Since reading your new book (fantastic job BTW) I have been spending essentially all of my time training at or below AeT. I have been adhering to the program for roughly the last 4 weeks. I have a rather significant aerobic and endurance sports base before entering the program outlined in your book. I guess I would call myself an enthusiastic and committed 48 year old, Cat 1.5 athlete ( per your definitions at the end of the book), as I’m not a professional athlete, have a full time job, and a family. But I do pretty well in age-class, and I’m actively trying to get better. Prior to starting I tested the AeT and AnT the best I could, and there was roughly a 10-11% ( 15 beat HR difference) between the two…not perfect but also not fulminantly aerobically deficient. OF course, these are estimates, based off what I believe were reasonable tests.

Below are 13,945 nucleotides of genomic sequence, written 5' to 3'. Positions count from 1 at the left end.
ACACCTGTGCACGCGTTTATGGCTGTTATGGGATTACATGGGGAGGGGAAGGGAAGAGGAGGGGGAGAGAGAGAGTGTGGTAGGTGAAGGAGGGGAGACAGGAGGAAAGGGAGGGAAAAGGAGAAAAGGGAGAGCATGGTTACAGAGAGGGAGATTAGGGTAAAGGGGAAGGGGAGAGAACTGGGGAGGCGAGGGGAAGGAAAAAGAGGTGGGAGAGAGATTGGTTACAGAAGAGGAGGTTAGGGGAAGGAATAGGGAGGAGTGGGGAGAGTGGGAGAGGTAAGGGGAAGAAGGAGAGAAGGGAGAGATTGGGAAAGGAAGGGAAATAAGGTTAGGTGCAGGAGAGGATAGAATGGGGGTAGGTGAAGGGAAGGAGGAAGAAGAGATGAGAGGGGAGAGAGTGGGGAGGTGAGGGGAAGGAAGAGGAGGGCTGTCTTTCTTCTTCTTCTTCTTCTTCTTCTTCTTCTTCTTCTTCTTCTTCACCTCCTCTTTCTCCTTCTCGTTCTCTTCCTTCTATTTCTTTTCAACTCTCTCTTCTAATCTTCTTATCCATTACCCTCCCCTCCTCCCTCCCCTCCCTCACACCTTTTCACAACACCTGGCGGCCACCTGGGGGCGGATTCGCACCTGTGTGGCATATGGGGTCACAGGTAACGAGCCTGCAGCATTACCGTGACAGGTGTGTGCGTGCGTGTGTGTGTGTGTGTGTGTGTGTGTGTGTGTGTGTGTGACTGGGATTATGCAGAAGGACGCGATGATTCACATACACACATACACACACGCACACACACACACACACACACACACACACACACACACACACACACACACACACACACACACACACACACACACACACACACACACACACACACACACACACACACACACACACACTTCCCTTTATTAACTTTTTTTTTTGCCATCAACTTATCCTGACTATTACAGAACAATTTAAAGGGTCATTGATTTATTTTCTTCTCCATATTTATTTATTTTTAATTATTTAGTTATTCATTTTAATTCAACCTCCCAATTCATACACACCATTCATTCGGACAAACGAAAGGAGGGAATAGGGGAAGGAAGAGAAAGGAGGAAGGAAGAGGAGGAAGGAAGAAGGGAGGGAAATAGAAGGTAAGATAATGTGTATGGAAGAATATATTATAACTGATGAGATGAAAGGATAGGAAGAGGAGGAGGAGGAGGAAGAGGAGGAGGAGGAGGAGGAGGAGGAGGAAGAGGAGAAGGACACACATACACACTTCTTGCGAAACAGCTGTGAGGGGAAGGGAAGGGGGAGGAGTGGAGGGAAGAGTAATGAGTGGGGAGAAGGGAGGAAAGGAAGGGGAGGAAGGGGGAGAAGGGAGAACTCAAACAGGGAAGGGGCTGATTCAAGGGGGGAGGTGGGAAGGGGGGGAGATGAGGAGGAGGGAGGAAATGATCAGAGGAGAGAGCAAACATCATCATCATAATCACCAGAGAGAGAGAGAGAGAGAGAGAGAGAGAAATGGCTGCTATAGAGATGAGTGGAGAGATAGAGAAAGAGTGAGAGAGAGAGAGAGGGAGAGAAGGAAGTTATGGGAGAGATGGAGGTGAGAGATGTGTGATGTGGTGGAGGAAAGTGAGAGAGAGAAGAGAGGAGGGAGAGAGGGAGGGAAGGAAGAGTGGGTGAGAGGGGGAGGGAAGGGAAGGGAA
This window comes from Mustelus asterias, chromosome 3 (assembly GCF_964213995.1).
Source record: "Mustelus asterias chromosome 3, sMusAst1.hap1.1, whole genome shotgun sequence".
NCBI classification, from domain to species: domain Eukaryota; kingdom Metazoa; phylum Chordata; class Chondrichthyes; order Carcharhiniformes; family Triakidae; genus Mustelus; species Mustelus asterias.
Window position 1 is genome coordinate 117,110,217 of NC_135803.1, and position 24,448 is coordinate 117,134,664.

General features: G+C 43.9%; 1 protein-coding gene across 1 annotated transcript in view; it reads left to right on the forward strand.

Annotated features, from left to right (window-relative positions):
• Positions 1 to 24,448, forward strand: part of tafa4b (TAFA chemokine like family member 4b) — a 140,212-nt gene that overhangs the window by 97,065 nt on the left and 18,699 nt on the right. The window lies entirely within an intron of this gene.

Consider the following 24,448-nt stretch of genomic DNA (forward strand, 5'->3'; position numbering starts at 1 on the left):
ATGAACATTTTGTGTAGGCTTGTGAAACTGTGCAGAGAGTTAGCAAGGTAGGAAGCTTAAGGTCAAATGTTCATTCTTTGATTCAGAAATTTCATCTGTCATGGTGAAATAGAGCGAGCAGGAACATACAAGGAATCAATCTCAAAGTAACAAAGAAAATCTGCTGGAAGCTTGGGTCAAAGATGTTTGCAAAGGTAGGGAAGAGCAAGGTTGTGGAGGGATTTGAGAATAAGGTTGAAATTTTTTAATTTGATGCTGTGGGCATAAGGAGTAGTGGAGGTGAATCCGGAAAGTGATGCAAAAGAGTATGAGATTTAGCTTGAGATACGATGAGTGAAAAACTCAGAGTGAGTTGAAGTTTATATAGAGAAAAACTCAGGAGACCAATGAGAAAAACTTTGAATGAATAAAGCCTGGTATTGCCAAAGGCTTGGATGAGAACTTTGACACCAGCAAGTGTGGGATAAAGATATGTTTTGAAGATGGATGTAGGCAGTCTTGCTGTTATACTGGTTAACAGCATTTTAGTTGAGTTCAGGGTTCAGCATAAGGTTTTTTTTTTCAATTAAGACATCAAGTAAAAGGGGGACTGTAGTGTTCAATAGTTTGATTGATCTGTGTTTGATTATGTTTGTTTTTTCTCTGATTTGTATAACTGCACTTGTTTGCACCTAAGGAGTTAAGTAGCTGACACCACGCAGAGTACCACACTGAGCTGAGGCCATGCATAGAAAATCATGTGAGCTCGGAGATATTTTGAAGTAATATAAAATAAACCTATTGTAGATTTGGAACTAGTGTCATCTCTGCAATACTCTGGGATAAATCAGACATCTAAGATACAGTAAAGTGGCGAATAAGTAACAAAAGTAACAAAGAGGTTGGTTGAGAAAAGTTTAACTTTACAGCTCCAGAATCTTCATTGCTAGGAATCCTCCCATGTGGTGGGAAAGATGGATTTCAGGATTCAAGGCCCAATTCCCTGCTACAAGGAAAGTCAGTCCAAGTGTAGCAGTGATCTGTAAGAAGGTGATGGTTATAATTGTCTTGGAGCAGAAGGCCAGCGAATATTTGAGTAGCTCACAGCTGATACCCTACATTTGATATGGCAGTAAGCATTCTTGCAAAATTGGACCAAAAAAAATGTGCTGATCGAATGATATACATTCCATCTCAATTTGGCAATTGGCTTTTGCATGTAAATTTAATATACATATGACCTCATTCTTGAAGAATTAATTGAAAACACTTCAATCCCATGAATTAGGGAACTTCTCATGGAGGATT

I have been focusing on mountain running as we are now out of skimo season. I am handling runs at a very easy, up to AeT pace, and I am increasing distance and tolerating vertical. I have done essentially no speed/high intensity work-outs the last 4 weeks ( which I normally would have done heading into race season). I jump into a handful of mountain/skyraces each season generally ranging 13-26 miles (most in the 2-4 hour range), which all have significant vertical gain/loss. While these races are not super fast, they do require a faster pace than ultras to be competitive.
How do I know my AeT is improving, thus allowing myself to train to an increased AeT HR? Pace improvements are difficult to gauge when running in the mountains and not on a track. When is it reasonable to retest of AeT and AnT? Is there a time or way of knowing when intensity should be incorporated into the training plan, as it seems rather clear in your book to not overdo Zone 3-4 workouts until at least the AeT/AnT difference is well below 10%?